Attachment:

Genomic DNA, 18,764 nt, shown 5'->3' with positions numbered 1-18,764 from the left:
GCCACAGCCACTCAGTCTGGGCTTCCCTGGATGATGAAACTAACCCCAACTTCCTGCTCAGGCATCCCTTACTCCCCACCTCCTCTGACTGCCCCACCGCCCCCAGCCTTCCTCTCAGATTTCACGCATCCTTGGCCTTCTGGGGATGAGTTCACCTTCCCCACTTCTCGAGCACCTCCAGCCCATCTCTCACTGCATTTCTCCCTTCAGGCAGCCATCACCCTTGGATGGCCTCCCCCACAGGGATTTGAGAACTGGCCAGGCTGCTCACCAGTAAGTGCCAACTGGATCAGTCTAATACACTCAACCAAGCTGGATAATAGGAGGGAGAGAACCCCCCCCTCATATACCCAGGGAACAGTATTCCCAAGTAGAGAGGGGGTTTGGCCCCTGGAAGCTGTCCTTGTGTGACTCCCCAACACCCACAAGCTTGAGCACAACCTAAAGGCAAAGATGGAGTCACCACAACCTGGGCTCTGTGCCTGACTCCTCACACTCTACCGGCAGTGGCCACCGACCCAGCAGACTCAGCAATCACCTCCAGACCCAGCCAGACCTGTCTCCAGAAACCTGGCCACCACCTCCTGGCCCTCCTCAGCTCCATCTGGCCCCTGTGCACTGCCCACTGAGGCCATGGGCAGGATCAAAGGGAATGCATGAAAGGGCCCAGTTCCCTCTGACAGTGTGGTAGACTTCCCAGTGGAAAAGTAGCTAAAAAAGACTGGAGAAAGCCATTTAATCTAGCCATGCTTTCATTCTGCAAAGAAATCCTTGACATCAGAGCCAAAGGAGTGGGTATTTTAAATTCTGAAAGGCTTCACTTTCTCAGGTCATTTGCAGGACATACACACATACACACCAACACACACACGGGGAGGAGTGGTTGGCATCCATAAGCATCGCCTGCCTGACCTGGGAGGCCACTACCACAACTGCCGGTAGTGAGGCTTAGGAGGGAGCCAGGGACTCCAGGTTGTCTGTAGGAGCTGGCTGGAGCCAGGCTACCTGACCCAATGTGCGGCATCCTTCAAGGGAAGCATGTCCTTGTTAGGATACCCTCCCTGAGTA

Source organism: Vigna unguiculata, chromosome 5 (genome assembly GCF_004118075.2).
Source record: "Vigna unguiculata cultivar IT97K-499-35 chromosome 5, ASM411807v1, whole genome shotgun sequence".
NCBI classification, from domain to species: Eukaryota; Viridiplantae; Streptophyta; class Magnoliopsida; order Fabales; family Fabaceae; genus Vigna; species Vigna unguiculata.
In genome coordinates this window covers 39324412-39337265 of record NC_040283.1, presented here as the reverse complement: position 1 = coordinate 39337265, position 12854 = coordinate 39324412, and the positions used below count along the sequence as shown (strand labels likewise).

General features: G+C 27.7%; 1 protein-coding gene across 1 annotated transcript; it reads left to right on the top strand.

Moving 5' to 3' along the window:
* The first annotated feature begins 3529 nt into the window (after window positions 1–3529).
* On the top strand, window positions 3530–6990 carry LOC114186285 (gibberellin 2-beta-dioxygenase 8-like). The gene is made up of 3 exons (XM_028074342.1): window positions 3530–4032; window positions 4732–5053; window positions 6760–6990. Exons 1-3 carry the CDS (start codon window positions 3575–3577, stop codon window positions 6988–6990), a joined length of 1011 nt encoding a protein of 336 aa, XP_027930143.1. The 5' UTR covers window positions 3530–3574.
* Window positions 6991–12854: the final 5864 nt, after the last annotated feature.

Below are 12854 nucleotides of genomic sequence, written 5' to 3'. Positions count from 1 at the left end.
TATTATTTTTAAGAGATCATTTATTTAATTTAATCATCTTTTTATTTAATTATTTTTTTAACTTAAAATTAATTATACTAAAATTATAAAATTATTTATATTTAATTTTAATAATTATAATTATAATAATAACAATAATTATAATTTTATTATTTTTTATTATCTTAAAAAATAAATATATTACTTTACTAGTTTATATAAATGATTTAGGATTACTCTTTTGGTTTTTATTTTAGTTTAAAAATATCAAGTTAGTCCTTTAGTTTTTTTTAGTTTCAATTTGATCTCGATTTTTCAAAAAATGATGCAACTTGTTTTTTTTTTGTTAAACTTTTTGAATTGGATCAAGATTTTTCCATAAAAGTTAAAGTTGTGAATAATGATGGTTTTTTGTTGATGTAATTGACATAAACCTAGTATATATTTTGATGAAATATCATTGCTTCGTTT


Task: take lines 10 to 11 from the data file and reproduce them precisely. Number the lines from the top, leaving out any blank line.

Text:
* On the top strand, window positions 3530–6990 carry LOC114186285 (gibberellin 2-beta-dioxygenase 8-like). The gene is made up of 3 exons (XM_028074342.1): window positions 3530–4032; window positions 4732–5053; window positions 6760–6990. Exons 1-3 carry the CDS (start codon window positions 3575–3577, stop codon window positions 6988–6990), a joined length of 1011 nt encoding a protein of 336 aa, XP_027930143.1. The 5' UTR covers window positions 3530–3574.
* Window positions 6991–12854: the final 5864 nt, after the last annotated feature.